Tech giant Alphabet, which is Google’s parent company, has launched its latest robotics venture after years of limited success in the sector.
Google parent company Alphabet has launched a new subsidiary, Intrinsic, which will focus on building software for industrial robots.
Intrinsic will be one of Alphabet’s ‘other bets’ and will be linked to its ‘moonshots’ research and development segment, X.
Other forward-looking tech projects that have emerged from this unit include self-driving car business Waymo, delivery drone service Wing, and healthcare and biotech-focused Verily.
Intrinsic will focus on developing software tools to make industrial robots easier to use, cheaper and more flexible, with a view to expanding the reach of consumers using them.
The new subsidiary’s CEO, Wendy Tan-White, wrote in a blog post that Intrinsic would work to unlock “the creative and economic potential” of industrial robotics for businesses, as well as making them more accessible.
Alphabet has long harboured ambitions in the robotics sector, but to date has had limited success. It has acquired a number of robotics start-ups that have gone on to be sold or shut down. This includes robotics design giant Boston Dynamics, which Alphabet snapped up in 2013 but offloaded four years later.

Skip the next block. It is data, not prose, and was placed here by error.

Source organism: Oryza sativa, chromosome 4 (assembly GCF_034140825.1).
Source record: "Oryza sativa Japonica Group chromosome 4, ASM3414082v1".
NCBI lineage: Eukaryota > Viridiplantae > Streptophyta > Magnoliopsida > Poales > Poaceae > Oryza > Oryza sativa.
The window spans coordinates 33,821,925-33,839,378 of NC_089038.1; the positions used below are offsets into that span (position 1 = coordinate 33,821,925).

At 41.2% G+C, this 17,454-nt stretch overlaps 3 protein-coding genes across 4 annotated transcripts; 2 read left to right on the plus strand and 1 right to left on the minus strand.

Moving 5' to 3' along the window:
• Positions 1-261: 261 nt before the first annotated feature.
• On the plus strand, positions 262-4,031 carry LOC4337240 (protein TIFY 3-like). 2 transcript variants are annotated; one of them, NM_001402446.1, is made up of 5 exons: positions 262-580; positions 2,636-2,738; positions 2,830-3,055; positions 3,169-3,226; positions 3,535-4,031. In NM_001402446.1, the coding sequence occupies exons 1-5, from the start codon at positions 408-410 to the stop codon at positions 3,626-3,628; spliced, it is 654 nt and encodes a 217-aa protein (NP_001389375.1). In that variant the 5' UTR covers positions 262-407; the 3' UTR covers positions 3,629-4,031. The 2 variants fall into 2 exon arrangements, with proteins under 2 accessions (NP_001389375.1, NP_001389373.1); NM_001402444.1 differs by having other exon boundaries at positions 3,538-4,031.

The company is still on the lookout for its next big tech venture outside its core Google business. Since its launch in 2010, X has invested in ambitious but costly tech projects. This includes internet balloon business Loon, which was shut down last year as the path to commercial viability proved “much longer and riskier than hoped”.
While Alphabet ended 2020 with $41.2bn in operating income, its R&D-intensive ‘other bets’ division lost $4.5bn.
According to Tan-White, the X team has been testing and researching the technology for Intrinsic for several years and it is now “ready to become an independent Alphabet company”.
“Over the last few years, our team has been exploring how to give industrial robots the ability to sense, learn and automatically make adjustments as they’re completing tasks, so they work in a wider range of settings and applications,” she added.
“Working in collaboration with teams across Alphabet, and with our partners in real-world manufacturing settings, we’ve been testing software that uses techniques like automated perception, deep learning, reinforcement learning, motion planning, simulation and force control.”